Participation in the Review in Geneva
Once in Geneva, we had several opportunities to popularize the shadow report and engage with other key global civil society organizations (CSO’s) and relevant United Nation agencies on the key issues within the shadow report.
The oral statement is a crucial stop in advocacy. The statement gave us the opportunity to brief the committee on the situation of women’s rights in Kenya. Kenya CSOs were accorded 10 minutes to make a presentation on the situation. A difficult moment: how would we divide this time with over 30 CSOs? Who was going to speak? How would we represent all our key issues? In the end, after discussions, we agreed that we would develop one major CSO statement for Kenya that highlighted some of the core issues. More than 40 organizations endorsed this common CSO statement.
I was elated to be chosen as one of the three speakers on behalf of the Kenya based CSOs.
NGO Lunch Briefing
The Lunch Briefing is another great opportunity for advocacy. It’s a more interactive dialogue between the committee and the civil society organizations. Again, the importance of consensus as a country cannot be emphasized enough here. We agreed to select a team among the civil society organizations present to moderate the conversation. We also decided together to use this space to answer the questions raised by the committee during the oral statement and to provide more information on the issues that had not been highlighted enough.
Constructive Dialogue with the State
And then it’s time for the actual dialogue with the state. Although there’s CSO’s can’t participate, we were elated to see that our earlier engagements with the committee had been fruitful and that some of the questions and recommendations that we had proposed had been posed to the Kenya delegation. During our time in Geneva, it increasingly dawned on our team of CSO’s that we were all united under the black, white, red and green of Kenya.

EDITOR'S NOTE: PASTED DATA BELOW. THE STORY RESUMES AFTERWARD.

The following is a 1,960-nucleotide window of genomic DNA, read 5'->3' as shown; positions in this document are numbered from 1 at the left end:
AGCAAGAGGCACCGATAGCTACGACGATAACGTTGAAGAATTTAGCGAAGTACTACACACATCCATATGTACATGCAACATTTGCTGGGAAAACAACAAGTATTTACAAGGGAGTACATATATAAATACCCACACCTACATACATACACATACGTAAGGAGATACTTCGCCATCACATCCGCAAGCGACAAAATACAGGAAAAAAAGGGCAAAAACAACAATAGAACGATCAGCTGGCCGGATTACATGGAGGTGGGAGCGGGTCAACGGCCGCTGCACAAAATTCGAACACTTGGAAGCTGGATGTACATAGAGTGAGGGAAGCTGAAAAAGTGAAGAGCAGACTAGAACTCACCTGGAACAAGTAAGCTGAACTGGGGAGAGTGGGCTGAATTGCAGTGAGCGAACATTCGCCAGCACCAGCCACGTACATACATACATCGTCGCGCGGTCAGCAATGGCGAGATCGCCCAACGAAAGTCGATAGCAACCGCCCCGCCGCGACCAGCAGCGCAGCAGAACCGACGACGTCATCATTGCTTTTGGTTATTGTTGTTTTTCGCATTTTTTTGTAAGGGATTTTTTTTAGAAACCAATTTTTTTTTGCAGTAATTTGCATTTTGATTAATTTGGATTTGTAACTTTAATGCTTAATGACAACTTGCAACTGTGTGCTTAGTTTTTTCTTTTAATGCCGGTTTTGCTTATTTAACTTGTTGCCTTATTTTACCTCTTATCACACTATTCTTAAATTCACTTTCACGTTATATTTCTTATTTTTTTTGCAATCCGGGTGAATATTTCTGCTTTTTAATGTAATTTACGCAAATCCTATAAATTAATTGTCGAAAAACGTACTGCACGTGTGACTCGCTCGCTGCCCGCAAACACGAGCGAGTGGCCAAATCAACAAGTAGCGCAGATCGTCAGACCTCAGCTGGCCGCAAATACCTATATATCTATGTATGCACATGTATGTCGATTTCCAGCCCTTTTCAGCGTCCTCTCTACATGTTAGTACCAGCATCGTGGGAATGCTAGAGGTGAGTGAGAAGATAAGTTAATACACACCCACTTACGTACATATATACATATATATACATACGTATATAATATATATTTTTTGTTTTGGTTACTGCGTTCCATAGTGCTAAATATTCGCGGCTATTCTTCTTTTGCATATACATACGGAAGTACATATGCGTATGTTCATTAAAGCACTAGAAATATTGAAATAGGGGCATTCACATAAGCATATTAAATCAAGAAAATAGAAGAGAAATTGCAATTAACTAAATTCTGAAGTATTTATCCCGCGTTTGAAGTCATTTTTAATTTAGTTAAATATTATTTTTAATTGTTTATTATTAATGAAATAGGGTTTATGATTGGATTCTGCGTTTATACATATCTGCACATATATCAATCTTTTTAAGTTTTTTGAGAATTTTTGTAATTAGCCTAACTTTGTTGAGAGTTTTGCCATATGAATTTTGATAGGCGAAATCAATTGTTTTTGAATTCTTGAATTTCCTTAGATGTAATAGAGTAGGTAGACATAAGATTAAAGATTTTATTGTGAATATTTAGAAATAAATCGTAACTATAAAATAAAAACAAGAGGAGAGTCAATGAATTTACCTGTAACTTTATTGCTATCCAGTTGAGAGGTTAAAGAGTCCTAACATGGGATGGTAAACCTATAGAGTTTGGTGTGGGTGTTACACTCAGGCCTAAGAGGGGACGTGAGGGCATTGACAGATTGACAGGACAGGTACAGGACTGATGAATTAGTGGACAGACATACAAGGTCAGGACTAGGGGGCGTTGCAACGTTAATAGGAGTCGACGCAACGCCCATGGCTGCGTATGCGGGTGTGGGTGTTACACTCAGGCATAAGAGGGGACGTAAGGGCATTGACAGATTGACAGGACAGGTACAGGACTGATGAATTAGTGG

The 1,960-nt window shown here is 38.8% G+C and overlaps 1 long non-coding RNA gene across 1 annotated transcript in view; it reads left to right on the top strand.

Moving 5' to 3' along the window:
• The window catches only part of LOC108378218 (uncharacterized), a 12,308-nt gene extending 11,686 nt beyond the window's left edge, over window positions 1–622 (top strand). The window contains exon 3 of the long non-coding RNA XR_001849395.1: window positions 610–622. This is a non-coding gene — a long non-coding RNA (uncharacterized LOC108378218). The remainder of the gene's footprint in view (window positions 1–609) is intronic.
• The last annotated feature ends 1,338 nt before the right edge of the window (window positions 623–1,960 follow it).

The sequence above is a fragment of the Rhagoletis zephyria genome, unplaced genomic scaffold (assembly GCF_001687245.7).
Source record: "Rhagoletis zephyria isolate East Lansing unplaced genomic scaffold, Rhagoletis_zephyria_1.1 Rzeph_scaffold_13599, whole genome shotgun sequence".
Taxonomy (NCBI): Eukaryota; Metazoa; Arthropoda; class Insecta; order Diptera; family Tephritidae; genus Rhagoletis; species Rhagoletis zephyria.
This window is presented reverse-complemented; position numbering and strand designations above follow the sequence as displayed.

The Long Wait
Unlike other conferences and events, the Committee’s concluding observations aren’t immediate.
This means we had to do some waiting.
But it was definitely worth it.
The Fruits & Follow Up
In the end, the Committee accepted several questions and recommendations from our different shadow reports, the joint Kenya oral statement and the different briefings that we had done. A huge win! However, this doesn’t mean the work is over: the focus now shifts to utilizing the concluding observations for national level advocacy. Now it was up to us to meet back in Kenya and to chart a way forward together: making sure we popularize the concluding observations with government agencies and other key stakeholders such as our partners and media. We have enough work to be done, but we can proudly look back together on a successful advocacy effort at the CEDAW Committee.
Written by Robert Aseda from NAYA.
NAYA is one of our partner organizations. Together with others, CHOICE helps young people to become meaningfully engaged in decision making processes that affect their lives. Want to know how you can get involved with UN-processes and how to go about it? Read more about UN-processes in our resources.